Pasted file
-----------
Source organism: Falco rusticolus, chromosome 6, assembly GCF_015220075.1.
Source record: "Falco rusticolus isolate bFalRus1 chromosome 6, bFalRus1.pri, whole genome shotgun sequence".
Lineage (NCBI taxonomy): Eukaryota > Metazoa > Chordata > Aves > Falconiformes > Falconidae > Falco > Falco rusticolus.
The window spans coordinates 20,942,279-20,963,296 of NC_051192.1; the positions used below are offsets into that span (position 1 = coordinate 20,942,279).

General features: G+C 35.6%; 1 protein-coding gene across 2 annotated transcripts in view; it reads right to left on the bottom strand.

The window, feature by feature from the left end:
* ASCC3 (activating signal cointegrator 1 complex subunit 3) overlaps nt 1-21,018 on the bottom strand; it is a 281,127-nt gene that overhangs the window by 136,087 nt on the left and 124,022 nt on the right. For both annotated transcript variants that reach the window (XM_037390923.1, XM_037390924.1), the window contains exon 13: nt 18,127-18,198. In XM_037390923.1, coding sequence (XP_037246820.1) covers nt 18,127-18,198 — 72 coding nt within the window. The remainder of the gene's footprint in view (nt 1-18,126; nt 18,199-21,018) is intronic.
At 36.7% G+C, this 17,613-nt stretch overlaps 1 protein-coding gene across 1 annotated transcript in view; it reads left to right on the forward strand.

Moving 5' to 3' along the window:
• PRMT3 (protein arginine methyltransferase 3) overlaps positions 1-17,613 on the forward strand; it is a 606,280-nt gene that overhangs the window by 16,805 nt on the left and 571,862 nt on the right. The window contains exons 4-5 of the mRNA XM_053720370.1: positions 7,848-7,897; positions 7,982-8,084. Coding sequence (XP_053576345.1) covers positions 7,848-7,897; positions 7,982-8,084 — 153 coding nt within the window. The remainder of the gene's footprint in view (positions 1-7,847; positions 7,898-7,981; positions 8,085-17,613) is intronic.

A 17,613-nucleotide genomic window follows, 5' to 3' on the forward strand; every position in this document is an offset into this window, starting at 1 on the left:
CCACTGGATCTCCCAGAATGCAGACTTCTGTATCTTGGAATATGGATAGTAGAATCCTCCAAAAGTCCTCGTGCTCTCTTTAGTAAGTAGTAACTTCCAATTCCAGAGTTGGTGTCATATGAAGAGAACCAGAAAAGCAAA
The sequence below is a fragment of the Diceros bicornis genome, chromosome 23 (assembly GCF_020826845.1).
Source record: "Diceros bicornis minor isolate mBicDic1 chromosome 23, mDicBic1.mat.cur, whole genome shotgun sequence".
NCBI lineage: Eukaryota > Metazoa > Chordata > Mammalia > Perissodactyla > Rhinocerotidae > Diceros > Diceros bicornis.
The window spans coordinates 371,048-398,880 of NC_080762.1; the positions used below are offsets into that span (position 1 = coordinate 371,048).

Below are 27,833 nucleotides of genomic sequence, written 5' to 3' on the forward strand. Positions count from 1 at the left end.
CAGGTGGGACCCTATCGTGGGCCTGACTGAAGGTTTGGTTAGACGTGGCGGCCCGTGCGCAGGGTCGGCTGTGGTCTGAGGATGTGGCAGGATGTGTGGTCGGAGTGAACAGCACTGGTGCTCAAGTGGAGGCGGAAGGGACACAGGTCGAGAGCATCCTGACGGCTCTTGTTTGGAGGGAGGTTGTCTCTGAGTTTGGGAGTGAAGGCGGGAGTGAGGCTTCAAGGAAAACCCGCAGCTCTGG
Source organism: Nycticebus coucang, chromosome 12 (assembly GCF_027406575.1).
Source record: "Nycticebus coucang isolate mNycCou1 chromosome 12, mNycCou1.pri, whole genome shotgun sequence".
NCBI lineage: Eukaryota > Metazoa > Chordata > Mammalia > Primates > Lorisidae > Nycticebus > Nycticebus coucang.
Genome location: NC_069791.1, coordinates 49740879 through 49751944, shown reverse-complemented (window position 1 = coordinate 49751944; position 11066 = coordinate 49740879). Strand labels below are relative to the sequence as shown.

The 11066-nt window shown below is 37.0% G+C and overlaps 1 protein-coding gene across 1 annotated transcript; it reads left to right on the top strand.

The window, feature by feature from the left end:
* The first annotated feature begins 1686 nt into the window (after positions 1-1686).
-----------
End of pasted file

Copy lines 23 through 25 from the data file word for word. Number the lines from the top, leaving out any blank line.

The 11066-nt window shown below is 37.0% G+C and overlaps 1 protein-coding gene across 1 annotated transcript; it reads left to right on the top strand.

The window, feature by feature from the left end:
* The first annotated feature begins 1686 nt into the window (after positions 1-1686).